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Opinion: Can’t kick Kansas around anymore

Hello, United States. Hello from Kansas. It appears that Congress and the president are about to enact a Kansas-style income tax cut for the nation. Good luck with that.

Kansas went down that road six years ago and ended up with a budget-busting, economic-deadening disaster. Our reputation got kicked around for it, too. The national press focused on telling the story of the Kansas tax experiment, and, as our financial decline deepened, we had to absorb disdain and snickering from around the country: “Haha, what were you all thinking? How could you harm yourselves like that? Don’t ever do what Kansas did.”

But now as the whole United States is about to do just that, Kansans are done taking guff about self-destructive tax policy.

You see, in Kansas we dealt with our trouble. “We mopped up our mess.” Kansas citizens educated themselves, saw the mistake and corrected it. Kansans did not figure it out in time to keep from narrowly re-electing Sam Brownback in 2014. By 2016, though, Kansans were upset enough to change the Legislature and give the tax experiment the big boot.

To be sure, much work remains to bring Kansas back to financial health. And while surveys show that a large majority of Kansans now believe our tax cuts were wrongheaded, not everyone owns up. Note, for example, our out-of-touch congressional delegation casting votes for the U.S. tax plan. Or the hometown Koch-funded Kansas chapter of Americans for Prosperity spending a million dollars to mail Kansans mega-numbers of postcards bashing legislators who successfully voted to reverse the Brownback tax plan.

Even so, our hard-won experience and newly achieved turnaround allow us to offer lessons:

First, tax cuts don’t pay for themselves. The revenue loss from the Kansas tax cuts was steep, immediately throwing the state budget badly out of balance. The U.S. tax cut plan will add more than a trillion dollars to the national debt and threaten Social Security and Medicare, just as the Kansas plan threatened public education and highways.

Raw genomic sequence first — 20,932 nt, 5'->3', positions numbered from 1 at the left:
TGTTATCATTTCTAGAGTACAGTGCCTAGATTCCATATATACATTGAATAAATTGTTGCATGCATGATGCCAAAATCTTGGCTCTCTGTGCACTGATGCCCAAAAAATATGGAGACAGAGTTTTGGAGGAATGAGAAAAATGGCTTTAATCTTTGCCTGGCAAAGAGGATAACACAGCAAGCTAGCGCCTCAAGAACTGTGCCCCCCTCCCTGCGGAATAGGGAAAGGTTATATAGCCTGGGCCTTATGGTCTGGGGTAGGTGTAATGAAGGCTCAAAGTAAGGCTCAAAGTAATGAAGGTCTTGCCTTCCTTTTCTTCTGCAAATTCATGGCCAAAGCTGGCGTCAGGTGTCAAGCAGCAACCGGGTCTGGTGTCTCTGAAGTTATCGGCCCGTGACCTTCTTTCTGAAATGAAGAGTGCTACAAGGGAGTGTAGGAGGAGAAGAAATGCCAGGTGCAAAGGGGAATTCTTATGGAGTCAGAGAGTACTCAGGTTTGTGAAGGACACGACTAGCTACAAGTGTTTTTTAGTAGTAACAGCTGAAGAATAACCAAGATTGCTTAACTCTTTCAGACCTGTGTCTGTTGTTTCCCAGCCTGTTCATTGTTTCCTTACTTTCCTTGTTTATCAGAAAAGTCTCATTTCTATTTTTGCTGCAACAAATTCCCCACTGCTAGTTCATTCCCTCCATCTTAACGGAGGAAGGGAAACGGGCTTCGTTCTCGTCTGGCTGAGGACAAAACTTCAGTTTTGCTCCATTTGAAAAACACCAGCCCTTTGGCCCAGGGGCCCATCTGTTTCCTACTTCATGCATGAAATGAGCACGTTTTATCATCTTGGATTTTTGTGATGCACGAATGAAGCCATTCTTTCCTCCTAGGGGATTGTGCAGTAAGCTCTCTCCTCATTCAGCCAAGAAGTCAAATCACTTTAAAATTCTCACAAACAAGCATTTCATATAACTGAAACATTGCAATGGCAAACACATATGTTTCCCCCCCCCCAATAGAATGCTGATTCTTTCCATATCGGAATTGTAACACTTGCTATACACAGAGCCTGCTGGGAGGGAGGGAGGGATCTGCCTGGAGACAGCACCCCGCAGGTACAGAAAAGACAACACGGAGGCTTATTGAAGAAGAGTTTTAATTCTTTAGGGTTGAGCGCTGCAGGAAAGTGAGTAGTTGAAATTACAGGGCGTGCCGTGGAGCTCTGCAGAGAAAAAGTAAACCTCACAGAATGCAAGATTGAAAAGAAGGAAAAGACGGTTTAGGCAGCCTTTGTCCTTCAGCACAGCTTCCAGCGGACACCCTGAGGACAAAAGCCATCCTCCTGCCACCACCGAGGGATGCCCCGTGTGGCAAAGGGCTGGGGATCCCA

Second, tax cuts for the wealthy don’t trickle down. The Kansas plan primarily cut taxes for the wealthiest, while lower-income Kansans ended up paying more. Promised new jobs never arrived. Likewise, corporations and people with substantial “pass through” income benefit most from the national plan.

Finally, and more hopefully, rotten tax policy can be corrected by an engaged citizenry working together in a bipartisan way.

But alas, it looks like the U.S. will pay little heed to Kansas’s lessons. The die appears cast. Just don’t ever say one more derogatory thing about Kansas.

Kansas is a special state and a fine place to live. The prairie is beautiful. We place high value on public education. Kansans are friendly and hard-working. And practical. Deep down we know we have to have enough income to balance our budget and pay for the quality of life we value. We lost that balanced approach during our tax experiment, but we got it back.

Best wishes to the United States.